Simplex has been based in Portland, Oregon while DART’s headquarters is in Canada.

Simplex internal tank Blackhawk
A Simplex internal tank for a Blackhawk at Heli-Expo in Atlanta, March 5, 2019.

The newly combined entity, which will transition into operating under the DART brand, will now have more than 320 employees in eight locations worldwide, including four manufacturing centers of excellence.

“With the support of Simplex’s 200+ international product certifications and its years of experience in the aerial firefighting sector, DART will strengthen its global leadership position by providing helicopter mission equipment for offshore, firefighting and utility applications, as well as an increased portfolio alongside our current product offering of 900+ STCs” states Alain Madore, DART’s President and CEO.

“We are proud to be delivering the added value that Simplex’s products and capabilities will bring to the DART brand” said Mark Zimmerman, President and CEO of Simplex who led the company through 18 years of success. “Together, our unique STC portfolio and complementary product lines will enable us to achieve revenue synergies and expand our reach across the aerial firefighting sector worldwide.”

Night-flying helicopter program to continue this season in Australia

NAFC is also looking toward developing a night-flying fixed wing air tanker program

night-flying helicopter Australia
An S-61 snorkels from a dip tank in phase 2 of the night-flying trial in Victoria, Australia. February, 2018. Coulson photo.

During the 2017-2018 bushfire season in Australia two helicopters were approved for dropping water at night with the use of night vision goggles (NVG) by the pilots.  At least one of the ships, an S-61, was approved for hover refilling which was the first time this had been done anywhere.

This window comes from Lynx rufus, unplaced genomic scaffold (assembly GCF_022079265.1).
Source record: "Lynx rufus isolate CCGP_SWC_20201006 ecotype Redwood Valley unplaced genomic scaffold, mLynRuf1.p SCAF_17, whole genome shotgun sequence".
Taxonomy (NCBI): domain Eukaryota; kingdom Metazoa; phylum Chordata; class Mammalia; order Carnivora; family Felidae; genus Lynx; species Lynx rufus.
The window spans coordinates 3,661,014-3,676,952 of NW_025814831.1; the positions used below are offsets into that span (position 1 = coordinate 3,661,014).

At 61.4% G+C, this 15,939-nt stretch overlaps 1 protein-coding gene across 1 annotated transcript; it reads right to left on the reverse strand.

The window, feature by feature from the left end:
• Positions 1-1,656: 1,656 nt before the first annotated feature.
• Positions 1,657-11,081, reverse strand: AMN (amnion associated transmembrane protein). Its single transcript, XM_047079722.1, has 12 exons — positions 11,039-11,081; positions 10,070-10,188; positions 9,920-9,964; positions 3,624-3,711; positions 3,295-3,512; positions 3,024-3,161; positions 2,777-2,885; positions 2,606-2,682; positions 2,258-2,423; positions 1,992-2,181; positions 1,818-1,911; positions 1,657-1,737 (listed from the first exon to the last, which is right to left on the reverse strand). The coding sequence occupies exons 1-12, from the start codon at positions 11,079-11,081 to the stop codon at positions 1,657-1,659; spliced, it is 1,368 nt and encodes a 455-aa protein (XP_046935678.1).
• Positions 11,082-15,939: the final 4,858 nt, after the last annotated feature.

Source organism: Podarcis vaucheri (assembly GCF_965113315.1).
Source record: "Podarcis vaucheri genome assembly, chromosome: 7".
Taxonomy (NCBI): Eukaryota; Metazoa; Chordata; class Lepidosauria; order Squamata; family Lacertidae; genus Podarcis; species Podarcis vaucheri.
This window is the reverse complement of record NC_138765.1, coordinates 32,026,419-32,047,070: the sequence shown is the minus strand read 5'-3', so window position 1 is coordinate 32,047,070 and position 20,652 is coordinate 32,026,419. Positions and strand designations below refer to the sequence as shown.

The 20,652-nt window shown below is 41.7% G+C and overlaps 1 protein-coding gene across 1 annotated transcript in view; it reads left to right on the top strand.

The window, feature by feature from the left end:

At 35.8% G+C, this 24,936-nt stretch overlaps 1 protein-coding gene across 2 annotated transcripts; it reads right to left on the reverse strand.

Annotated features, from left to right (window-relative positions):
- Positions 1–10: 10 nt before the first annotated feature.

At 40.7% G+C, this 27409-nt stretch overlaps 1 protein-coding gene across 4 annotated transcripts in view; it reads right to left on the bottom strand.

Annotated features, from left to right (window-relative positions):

Richard Alder, the General Manager of the National Aerial Firefighting Centre (NAFC), said the program will continue during the 2019-2020 fire season that is just beginning. This summer there will be a Coulson S-61 based initially  at Ballarat, Victoria and a Bell 412 operated by Kestrel out of Mangalore, Victoria.

“Both machines are tank-equipped and capable of hover filling at night,” Mr. Alder explained. “Supervision and support will again be provided by a Coulson NVG equipped S-76 [helicopter] and a number of other locally based NVG equipped Type 3 helicopters. It is hoped that the night program will be able to move into initial attack over the course of the 2019/2020 season, but this still requires some work to establish appropriate systems of work and procedures for initial attack.”

Last summer NAFC started thinking seriously about fixed wing air tankers working at night. They are still interested in having that capability but are taking a “crawl, walk, run approach”, Mr. Alder said. The agency is working with the Civil Aviation Safety Authority (CASA) and vendors on parameters for a trial, and hope to make some progress over the 2019-2020 fire season.

Australia sets their firefighting aircraft lineup for the bushfire season